Prosperity Equals Accuracy When it Comes to Hotel Budgets / Robert Mandelbaum & Viet Vo
October 15, 2013 11:08am
During the depths of the 2001 and 2009 industry recessions, hotel managers underestimated their revenue levels by an average of 10.4 percent, while the profit deficits averaged 23.4 percent. Conversely, when market conditions were on the rise, the budget variance for revenues was a positive 1.2 percent on average, while profit goals were exceeded by 3.4 percent. For the purpose of this analysis, profits are defined as net operating income (NOI) before deductions for capital reserve, rent, interest, income taxes, depreciation, and amortization.
This trend was demonstrated once again in 2012, a year generally considered to be strong for U.S. hoteliers. Comparing 2012 budgeted to actual performance, hotel managers missed their total revenue targets by just 1.3 percent. However, by controlling expenses, they were able to achieve profits within 0.1 percent of budgeted levels.
As general managers, controllers, and directors of sales prepare their budgets and marketing plans for 2014, we present the results of our most recent look at the budgeting accuracy of U.S. hotel operators. From PKF-HR's Trends® in the Hotel Industry database, we identified 560 operating statements that contained both actual and budgeted data for 2012. Using these statements, we compared the revenues and expenses projected for 2012 with what was actually earned and spent during the year.
Short on Top
After observing two years of strong growth in demand during 2010 and 2011, hotel managers assumed that they would be empowered to raise their room rates more aggressively in 2012. Accordingly, they budgeted for a strong 6.0 percent increase in average daily room rates (ADR) for the year. Unfortunately, ADR at the hotels in the study sample grew by just 4.1 percent in 2012.
Missing ADR growth by 1.9 percentage points is particularly frustrating given the fact that the subject hotels were able to accommodate more guests than anticipated. In 2012, occupied rooms for the sample grew by 2.5 percent, slightly greater than the budgeted increase of 2.4 percent.
The net result was a rooms revenue (RevPAR) shortfall of 1.8 percent. Concurrently, total hotel revenue was off budget by only 1.3 percent. This implies that the combined growth in revenue from food and beverage, other operated departments, and rentals and other income exceeded the budget.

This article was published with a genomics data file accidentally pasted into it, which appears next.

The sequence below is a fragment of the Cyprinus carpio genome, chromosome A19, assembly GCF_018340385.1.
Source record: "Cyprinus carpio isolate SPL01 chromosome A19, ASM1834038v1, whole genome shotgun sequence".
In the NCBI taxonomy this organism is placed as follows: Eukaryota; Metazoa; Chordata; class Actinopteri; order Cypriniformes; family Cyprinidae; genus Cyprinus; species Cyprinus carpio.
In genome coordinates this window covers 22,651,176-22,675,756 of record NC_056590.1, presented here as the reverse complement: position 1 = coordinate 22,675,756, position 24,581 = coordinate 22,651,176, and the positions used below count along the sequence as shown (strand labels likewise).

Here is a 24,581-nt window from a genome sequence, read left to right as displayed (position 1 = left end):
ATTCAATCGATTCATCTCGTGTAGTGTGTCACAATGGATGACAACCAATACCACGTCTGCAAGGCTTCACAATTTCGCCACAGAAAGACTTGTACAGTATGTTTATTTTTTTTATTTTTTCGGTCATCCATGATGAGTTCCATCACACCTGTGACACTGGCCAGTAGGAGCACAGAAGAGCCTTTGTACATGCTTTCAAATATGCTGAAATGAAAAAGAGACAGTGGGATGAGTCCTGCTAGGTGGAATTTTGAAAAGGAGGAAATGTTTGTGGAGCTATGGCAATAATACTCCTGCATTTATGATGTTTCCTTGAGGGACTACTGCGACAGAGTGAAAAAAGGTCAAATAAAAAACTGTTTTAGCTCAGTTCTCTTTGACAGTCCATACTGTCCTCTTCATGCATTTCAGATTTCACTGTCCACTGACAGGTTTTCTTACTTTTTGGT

Long On The Bottom
Facing a revenue deficit relative to budgeted expectations, hotel managers were forced to take corrective actions in order to achieve their profit objectives. During 2012, expenses at the properties in the study sample increased by 3.6 percent. This is 1.7 percentage points less than the budget expense growth rate of 5.3 percent.
Limiting expense growth to just 3.6 percent was a commendable achievement. With occupancy levels exceeding budget, operators did not have the opportunity to enjoy the benefit of cost reductions attributable to a reduced volume of business.
Fortunately for hotel operators, and their owners, the 3.6 percent growth in expense was sufficient to allow these properties to achieve their budgeted profit levels. In fact, on average, the hotels in our sample actually exceeded their 2012 budgeted NOI goals by 0.1 percent.
Managing To The Budget
According to the June 2014 edition of Hotel Horizons®, PKF-HR is forecasting hotel revenues to increase by 7.2 percent in 2014, along with a 15.4 percent gain in NOI. With such a positive market forecast, historical trends indicate that the odds are favorable for U.S. hotels to achieve their budgeted targets in 2014.
Budgeting is a very beneficial process for hotel managers. It requires a thorough examination of historical practices and performance, and then the thoughtful development of action plans and financial projections for the upcoming year.
Given all this time and effort, the fear is that managers become too focused on achieving budgeted results, and therefore they "manage to the budget." While accuracy is admirable, we hope that managing to the budget does not leave operators blind to any upside opportunities that may present themselves when market conditions are so favorable.
Tags: hotel budgets,
Contact: Robert Mandelbaum
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